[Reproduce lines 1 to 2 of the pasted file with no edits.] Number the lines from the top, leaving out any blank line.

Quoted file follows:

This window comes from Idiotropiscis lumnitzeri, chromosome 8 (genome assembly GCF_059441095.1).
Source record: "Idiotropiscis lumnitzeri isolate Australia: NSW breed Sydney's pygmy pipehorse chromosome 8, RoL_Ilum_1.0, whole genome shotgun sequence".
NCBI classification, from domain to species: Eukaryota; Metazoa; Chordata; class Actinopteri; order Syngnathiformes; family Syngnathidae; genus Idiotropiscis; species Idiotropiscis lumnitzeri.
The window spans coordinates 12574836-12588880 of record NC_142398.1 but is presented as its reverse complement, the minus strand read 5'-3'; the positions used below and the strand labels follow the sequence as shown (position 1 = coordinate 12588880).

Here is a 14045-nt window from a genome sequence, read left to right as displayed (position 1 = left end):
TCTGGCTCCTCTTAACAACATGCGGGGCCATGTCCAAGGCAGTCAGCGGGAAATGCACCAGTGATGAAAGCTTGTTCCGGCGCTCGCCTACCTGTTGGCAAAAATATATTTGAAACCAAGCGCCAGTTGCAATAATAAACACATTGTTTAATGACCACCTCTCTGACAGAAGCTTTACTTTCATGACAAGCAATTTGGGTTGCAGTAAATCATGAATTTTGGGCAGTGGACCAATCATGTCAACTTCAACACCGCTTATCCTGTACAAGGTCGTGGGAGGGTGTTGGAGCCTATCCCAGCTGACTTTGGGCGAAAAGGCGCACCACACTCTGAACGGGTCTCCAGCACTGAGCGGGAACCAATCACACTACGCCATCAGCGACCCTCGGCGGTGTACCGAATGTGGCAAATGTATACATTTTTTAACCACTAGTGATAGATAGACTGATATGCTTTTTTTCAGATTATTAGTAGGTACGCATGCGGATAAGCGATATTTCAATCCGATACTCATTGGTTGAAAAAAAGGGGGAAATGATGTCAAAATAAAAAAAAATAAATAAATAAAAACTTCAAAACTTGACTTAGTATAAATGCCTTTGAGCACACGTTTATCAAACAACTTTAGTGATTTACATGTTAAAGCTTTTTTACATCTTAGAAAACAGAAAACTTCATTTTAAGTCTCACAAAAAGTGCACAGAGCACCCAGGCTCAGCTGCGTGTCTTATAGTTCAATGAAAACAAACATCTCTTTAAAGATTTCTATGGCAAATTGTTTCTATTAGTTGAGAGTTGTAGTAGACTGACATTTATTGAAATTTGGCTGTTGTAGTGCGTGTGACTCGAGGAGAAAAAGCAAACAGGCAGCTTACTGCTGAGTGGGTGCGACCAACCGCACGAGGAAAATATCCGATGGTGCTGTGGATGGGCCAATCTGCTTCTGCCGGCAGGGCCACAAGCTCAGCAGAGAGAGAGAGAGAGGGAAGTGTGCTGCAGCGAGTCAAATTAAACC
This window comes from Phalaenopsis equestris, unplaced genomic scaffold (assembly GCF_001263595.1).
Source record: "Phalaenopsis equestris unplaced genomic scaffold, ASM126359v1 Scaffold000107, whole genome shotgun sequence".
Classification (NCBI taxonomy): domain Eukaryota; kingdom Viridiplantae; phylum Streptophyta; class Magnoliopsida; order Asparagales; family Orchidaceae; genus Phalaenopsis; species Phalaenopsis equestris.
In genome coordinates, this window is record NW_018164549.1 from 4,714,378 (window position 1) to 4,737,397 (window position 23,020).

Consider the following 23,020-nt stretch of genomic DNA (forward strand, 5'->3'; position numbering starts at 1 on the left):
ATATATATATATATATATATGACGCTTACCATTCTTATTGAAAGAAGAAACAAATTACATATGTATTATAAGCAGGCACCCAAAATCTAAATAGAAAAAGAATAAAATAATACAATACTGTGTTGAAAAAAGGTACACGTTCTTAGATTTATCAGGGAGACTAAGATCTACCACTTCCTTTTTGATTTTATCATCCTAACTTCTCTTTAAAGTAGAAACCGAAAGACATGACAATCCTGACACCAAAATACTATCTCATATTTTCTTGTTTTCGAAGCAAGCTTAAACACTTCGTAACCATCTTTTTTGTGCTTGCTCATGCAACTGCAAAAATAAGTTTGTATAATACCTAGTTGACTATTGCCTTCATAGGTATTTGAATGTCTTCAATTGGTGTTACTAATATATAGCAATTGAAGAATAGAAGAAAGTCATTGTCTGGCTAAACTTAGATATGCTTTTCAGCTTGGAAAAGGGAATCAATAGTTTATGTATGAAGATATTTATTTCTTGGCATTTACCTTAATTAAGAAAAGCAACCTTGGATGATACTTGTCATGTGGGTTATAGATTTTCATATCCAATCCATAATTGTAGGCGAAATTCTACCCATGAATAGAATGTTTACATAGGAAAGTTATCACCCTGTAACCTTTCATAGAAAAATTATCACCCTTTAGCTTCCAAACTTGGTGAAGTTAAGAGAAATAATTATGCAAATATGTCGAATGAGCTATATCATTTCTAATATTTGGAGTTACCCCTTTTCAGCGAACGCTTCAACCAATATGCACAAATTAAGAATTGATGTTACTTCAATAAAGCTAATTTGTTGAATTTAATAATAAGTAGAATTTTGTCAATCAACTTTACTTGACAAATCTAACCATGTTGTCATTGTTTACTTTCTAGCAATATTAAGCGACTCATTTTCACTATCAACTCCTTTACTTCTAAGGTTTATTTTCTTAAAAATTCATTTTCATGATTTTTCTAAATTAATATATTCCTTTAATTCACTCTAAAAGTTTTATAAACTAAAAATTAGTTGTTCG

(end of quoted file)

This window comes from Idiotropiscis lumnitzeri, chromosome 8 (genome assembly GCF_059441095.1).
Source record: "Idiotropiscis lumnitzeri isolate Australia: NSW breed Sydney's pygmy pipehorse chromosome 8, RoL_Ilum_1.0, whole genome shotgun sequence".